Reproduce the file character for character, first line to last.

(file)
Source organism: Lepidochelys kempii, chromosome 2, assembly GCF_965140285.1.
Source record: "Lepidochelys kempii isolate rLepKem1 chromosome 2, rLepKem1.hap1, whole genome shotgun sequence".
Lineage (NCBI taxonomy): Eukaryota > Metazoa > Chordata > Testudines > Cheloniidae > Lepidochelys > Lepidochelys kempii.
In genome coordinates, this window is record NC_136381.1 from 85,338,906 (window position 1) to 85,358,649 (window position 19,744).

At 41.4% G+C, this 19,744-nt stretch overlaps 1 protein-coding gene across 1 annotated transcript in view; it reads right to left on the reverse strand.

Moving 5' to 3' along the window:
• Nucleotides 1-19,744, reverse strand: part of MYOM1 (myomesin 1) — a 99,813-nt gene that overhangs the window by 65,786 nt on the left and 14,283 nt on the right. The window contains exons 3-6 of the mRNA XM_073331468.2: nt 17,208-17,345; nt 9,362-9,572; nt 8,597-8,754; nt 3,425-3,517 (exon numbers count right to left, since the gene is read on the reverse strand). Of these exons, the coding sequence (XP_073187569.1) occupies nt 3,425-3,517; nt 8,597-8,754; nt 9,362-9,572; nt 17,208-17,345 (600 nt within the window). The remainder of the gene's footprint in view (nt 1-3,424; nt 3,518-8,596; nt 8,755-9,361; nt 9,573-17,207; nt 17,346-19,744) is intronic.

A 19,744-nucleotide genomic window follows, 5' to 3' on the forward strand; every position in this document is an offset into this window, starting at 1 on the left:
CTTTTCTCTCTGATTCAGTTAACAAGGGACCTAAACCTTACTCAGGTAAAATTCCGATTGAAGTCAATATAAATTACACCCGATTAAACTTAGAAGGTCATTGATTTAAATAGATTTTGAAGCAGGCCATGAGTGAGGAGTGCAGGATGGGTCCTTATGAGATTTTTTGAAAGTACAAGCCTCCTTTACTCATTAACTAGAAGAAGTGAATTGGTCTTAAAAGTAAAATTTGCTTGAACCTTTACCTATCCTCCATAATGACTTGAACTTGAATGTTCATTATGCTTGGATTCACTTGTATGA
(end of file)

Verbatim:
Source organism: Lepidochelys kempii, chromosome 2, assembly GCF_965140285.1.
Source record: "Lepidochelys kempii isolate rLepKem1 chromosome 2, rLepKem1.hap1, whole genome shotgun sequence".
Lineage (NCBI taxonomy): Eukaryota > Metazoa > Chordata > Testudines > Cheloniidae > Lepidochelys > Lepidochelys kempii.
In genome coordinates, this window is record NC_136381.1 from 85,338,906 (window position 1) to 85,358,649 (window position 19,744).

At 41.4% G+C, this 19,744-nt stretch overlaps 1 protein-coding gene across 1 annotated transcript in view; it reads right to left on the reverse strand.

Moving 5' to 3' along the window:
• Nucleotides 1-19,744, reverse strand: part of MYOM1 (myomesin 1) — a 99,813-nt gene that overhangs the window by 65,786 nt on the left and 14,283 nt on the right. The window contains exons 3-6 of the mRNA XM_073331468.2: nt 17,208-17,345; nt 9,362-9,572; nt 8,597-8,754; nt 3,425-3,517 (exon numbers count right to left, since the gene is read on the reverse strand). Of these exons, the coding sequence (XP_073187569.1) occupies nt 3,425-3,517; nt 8,597-8,754; nt 9,362-9,572; nt 17,208-17,345 (600 nt within the window). The remainder of the gene's footprint in view (nt 1-3,424; nt 3,518-8,596; nt 8,755-9,361; nt 9,573-17,207; nt 17,346-19,744) is intronic.

A 19,744-nucleotide genomic window follows, 5' to 3' on the forward strand; every position in this document is an offset into this window, starting at 1 on the left:
CTTTTCTCTCTGATTCAGTTAACAAGGGACCTAAACCTTACTCAGGTAAAATTCCGATTGAAGTCAATATAAATTACACCCGATTAAACTTAGAAGGTCATTGATTTAAATAGATTTTGAAGCAGGCCATGAGTGAGGAGTGCAGGATGGGTCCTTATGAGATTTTTTGAAAGTACAAGCCTCCTTTACTCATTAACTAGAAGAAGTGAATTGGTCTTAAAAGTAAAATTTGCTTGAACCTTTACCTATCCTCCATAATGACTTGAACTTGAATGTTCATTATGCTTGGATTCACTTGTATGA